• Isolation, Quarantine, and Testing.  Fully vaccinated people experiencing COVID-19 symptoms should isolate themselves and get tested if necessary.  Most fully vaccinated individuals with no COVID-like symptoms following an exposure to a person with suspected or confirmed COVID-19, however, are not required to quarantine, be restricted from work, or get tested.  These individuals should monitor for symptoms of COVID-19 for 14 days following exposure.  If they experience symptoms, then they should isolate and be clinically evaluated for COVID-19, including testing.  The guidance further recommends testing (but not quarantine) following an exposure to someone with suspected or confirmed COVID-19 for the following fully vaccinated individuals: residents and employees of non-healthcare congregate settings (e.g., correctional and detention facilities, homeless shelters), employees of high-density workplaces (e.g., poultry processing plants), and dormitory residents (or similar high-density housing settings) at educational institutions.  Finally, the CDC recommends that fully vaccinated individuals with no COVID-19 symptoms and no known exposure to the disease should be exempt from screening testing programs, if reasonable.

Aspects of the new guidance provide good news to U.S. employers, including the elimination of the workplace quarantine recommendations for fully vaccinated people.  Traveling for business will also be easier now that the CDC permits domestic fliers to refrain from testing before or after travel or self-quarantine after travel.  International travel is likewise streamlined with fully vaccinated individuals exempt from testing before leaving the U.S. (unless required by the destination) and self-quarantine after arriving back in the U.S.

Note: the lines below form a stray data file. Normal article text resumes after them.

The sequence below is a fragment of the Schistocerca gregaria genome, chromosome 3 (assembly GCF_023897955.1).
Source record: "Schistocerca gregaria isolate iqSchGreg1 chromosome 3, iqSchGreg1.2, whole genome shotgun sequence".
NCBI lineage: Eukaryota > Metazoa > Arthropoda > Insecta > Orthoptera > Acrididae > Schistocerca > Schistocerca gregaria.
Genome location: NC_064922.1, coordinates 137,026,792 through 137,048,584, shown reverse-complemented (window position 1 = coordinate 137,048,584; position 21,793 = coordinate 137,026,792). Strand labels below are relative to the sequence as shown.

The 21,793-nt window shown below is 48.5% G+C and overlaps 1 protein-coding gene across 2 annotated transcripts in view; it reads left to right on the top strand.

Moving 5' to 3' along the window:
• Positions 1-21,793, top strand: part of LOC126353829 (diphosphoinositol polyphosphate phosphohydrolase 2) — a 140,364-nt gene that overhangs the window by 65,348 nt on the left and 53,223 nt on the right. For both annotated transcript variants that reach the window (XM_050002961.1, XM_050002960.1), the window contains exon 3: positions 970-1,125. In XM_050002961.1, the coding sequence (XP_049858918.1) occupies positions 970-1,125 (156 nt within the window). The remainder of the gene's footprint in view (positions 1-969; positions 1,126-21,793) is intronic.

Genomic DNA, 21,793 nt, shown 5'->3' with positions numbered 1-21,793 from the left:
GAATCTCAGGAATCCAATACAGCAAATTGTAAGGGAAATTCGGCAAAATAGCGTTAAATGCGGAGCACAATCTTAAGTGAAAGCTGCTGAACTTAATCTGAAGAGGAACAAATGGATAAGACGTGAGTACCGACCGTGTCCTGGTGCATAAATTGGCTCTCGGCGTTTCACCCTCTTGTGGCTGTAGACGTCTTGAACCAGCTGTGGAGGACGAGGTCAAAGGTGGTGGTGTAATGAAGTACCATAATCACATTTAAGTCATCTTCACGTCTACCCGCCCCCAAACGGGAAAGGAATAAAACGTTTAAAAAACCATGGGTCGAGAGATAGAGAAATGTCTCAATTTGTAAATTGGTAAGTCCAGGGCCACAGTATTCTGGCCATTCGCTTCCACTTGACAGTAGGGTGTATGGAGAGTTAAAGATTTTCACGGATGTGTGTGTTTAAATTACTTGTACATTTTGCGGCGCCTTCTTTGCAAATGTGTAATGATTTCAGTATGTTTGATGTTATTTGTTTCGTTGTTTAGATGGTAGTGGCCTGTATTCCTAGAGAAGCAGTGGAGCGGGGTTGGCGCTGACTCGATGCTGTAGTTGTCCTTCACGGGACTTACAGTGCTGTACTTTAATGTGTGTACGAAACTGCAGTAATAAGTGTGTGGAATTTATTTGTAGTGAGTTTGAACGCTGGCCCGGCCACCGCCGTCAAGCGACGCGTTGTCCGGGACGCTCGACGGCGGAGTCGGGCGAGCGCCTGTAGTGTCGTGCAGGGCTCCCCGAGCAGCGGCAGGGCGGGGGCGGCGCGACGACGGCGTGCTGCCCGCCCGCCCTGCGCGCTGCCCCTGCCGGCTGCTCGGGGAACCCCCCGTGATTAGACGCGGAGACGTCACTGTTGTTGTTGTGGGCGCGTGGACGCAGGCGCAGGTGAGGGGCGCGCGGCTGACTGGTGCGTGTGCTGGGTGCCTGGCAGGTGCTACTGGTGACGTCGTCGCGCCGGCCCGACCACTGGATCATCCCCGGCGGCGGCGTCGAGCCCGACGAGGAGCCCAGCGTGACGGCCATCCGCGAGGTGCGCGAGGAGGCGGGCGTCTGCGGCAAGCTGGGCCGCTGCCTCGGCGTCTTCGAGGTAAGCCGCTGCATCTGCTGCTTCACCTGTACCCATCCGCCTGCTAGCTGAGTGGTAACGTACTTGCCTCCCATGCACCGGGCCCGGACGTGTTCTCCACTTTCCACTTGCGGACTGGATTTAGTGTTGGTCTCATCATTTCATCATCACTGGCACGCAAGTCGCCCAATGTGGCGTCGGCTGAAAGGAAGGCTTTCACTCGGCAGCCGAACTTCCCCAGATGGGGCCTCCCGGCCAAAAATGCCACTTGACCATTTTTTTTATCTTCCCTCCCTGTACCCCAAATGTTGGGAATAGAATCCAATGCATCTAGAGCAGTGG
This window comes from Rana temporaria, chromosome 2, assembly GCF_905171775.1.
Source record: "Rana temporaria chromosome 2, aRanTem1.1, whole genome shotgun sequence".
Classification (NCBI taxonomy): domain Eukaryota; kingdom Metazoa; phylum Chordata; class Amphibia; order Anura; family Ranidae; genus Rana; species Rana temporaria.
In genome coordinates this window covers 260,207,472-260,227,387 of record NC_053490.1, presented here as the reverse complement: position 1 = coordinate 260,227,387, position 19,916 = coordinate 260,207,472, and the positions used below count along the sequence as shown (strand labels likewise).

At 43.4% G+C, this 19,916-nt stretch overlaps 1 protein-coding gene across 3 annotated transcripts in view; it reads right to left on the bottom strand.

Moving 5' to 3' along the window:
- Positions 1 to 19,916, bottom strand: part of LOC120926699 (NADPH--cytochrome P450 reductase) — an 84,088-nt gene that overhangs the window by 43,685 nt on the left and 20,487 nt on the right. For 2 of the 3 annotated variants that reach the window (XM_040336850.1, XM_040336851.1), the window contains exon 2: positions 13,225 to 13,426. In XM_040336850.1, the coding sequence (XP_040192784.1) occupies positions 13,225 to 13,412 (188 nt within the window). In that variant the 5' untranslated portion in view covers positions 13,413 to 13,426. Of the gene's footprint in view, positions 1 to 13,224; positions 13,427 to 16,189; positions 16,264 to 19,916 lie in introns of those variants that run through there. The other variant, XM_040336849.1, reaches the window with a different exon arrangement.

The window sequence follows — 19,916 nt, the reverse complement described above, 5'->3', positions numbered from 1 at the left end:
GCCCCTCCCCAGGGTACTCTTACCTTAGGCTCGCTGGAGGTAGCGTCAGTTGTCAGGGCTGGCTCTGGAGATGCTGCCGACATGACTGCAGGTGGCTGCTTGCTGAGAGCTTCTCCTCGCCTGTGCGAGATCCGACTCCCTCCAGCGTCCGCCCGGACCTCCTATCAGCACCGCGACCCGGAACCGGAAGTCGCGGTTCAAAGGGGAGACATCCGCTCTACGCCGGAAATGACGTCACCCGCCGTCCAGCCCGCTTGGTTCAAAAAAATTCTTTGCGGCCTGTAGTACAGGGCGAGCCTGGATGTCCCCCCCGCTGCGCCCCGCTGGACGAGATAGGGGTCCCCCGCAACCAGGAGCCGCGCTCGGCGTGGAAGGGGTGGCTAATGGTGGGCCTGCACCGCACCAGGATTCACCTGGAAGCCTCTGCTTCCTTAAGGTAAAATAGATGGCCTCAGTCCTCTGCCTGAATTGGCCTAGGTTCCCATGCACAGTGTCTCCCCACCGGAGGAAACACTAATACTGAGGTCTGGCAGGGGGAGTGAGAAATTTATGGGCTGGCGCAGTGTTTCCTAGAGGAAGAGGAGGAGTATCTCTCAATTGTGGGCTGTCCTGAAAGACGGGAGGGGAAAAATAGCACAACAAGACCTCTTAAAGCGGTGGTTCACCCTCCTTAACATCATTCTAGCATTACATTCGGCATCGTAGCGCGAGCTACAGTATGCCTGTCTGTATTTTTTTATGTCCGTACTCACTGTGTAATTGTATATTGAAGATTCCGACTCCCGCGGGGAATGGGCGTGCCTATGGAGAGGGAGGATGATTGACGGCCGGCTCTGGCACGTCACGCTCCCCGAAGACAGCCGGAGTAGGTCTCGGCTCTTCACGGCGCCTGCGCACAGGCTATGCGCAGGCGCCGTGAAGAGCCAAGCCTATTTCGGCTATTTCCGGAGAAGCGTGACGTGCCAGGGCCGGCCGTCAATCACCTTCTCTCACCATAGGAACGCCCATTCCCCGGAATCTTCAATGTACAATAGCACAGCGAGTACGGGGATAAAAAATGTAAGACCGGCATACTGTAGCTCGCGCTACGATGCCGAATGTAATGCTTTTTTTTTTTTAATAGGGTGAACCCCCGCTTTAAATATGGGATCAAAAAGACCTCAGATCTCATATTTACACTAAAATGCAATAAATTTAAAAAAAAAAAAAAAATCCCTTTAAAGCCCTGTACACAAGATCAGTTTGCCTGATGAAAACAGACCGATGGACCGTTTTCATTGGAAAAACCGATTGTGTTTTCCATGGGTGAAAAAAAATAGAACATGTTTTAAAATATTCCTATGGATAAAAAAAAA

The new CDC guidance raises several critical questions for employers.  The CDC recommends that fully vaccinated people continue to take precautions in “indoor public settings” without providing a definition for that phrase.  The CDC also recommends fully vaccinated people follow policies implemented by their employers as well as applicable state and local law.  Recent rollbacks of COVID-related restrictions in certain states will continue to present challenging interpretative questions for employers operating in those jurisdictions.  Unlike other CDC COVID-related guidance, these recommendations are not intended to be principally directed to the private sector workplace.  We hope that additional guidance, from agencies including CDC, EEOC, and OSHA, will provide important further clarification to employers as they begin to implement back-to-work policies.

For more information, please contact the professional(s) listed below, or your regular Crowell & Moring contact.

Thomas P. Gies
Partner – Washington, D.C.
Phone: +1 202.624.2690
Email: tgies@crowell.com
Eric Su
Partner – New York
Phone: +1 212.803.4041
Email: esu@crowell.com
Katie Erno
Counsel – Washington, D.C.
Phone: +1 202.624.2926
Email: kerno@crowell.com
Suzanne E. Rode
Counsel – San Francisco
Phone: +1 415.365.7276
Email: srode@crowell.com
Jessica S. Nam
Associate – Washington, D.C.
Phone: +1 202.624.2922
Email: jnam@crowell.com